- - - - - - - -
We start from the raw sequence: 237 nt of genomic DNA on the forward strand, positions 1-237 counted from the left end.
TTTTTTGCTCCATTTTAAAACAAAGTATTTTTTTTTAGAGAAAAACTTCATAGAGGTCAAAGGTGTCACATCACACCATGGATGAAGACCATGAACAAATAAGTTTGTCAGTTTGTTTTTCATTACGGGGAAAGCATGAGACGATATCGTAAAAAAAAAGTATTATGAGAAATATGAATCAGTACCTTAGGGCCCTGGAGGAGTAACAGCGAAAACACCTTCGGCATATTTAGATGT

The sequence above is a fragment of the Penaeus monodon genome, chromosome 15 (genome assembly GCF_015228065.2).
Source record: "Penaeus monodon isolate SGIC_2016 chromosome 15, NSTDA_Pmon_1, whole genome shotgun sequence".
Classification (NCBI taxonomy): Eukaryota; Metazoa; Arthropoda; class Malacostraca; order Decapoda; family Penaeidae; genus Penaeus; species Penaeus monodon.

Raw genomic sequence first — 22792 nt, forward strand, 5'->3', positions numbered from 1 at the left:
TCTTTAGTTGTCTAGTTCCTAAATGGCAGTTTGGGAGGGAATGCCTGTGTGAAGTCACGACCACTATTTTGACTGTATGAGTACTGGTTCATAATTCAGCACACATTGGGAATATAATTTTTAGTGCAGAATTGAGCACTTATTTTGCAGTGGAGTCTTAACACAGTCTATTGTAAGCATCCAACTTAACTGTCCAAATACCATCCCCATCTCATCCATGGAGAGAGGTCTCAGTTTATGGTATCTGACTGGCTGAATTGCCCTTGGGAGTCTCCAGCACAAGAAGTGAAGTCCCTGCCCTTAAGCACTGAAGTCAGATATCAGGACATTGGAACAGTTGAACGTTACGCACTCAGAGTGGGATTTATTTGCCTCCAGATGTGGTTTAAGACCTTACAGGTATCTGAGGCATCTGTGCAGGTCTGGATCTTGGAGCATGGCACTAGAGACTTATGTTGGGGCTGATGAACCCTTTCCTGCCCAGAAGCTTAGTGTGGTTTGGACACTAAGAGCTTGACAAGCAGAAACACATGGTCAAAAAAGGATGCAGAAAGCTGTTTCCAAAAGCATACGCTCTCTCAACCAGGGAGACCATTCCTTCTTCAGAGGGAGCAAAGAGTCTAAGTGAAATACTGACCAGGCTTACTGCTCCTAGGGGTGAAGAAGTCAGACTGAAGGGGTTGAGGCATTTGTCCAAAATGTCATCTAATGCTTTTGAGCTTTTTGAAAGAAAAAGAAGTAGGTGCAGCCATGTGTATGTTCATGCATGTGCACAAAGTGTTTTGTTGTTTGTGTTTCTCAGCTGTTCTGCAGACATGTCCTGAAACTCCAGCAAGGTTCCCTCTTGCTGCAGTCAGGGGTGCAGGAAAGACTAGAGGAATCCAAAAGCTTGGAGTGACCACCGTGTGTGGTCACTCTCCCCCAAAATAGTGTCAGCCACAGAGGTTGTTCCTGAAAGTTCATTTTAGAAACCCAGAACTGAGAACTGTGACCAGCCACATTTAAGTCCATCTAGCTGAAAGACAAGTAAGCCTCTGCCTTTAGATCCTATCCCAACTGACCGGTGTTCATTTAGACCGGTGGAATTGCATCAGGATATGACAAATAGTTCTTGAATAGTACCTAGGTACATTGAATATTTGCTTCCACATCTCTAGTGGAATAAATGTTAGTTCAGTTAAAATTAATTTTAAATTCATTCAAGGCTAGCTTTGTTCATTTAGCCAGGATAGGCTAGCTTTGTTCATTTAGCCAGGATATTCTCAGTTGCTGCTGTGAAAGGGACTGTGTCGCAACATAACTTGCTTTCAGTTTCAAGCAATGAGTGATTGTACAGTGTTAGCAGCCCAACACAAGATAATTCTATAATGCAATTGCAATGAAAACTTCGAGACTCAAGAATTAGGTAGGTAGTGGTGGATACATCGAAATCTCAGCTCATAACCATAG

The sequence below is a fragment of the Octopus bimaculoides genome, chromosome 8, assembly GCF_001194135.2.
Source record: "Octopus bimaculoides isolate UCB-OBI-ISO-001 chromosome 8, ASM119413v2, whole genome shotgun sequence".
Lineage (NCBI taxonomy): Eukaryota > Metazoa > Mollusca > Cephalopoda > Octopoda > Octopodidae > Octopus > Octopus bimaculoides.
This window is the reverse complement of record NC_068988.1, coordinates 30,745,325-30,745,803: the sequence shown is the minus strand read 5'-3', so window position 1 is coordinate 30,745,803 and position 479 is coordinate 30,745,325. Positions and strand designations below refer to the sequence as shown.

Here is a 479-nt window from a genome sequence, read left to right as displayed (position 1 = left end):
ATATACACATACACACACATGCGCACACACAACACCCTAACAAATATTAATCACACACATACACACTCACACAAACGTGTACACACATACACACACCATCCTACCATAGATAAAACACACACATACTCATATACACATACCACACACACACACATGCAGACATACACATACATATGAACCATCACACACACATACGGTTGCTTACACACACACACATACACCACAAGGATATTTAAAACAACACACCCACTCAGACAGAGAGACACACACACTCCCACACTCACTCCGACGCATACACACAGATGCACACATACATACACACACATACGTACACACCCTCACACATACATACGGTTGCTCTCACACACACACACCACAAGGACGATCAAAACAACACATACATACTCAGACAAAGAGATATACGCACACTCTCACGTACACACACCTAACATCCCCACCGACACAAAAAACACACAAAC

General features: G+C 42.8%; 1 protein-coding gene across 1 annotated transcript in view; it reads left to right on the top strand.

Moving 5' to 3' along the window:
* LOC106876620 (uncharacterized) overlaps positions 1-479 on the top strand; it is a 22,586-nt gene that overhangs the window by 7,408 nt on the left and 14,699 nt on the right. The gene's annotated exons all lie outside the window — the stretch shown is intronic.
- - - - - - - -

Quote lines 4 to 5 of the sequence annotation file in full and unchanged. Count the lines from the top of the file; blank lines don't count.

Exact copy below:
Source record: "Penaeus monodon isolate SGIC_2016 chromosome 15, NSTDA_Pmon_1, whole genome shotgun sequence".
Classification (NCBI taxonomy): Eukaryota; Metazoa; Arthropoda; class Malacostraca; order Decapoda; family Penaeidae; genus Penaeus; species Penaeus monodon.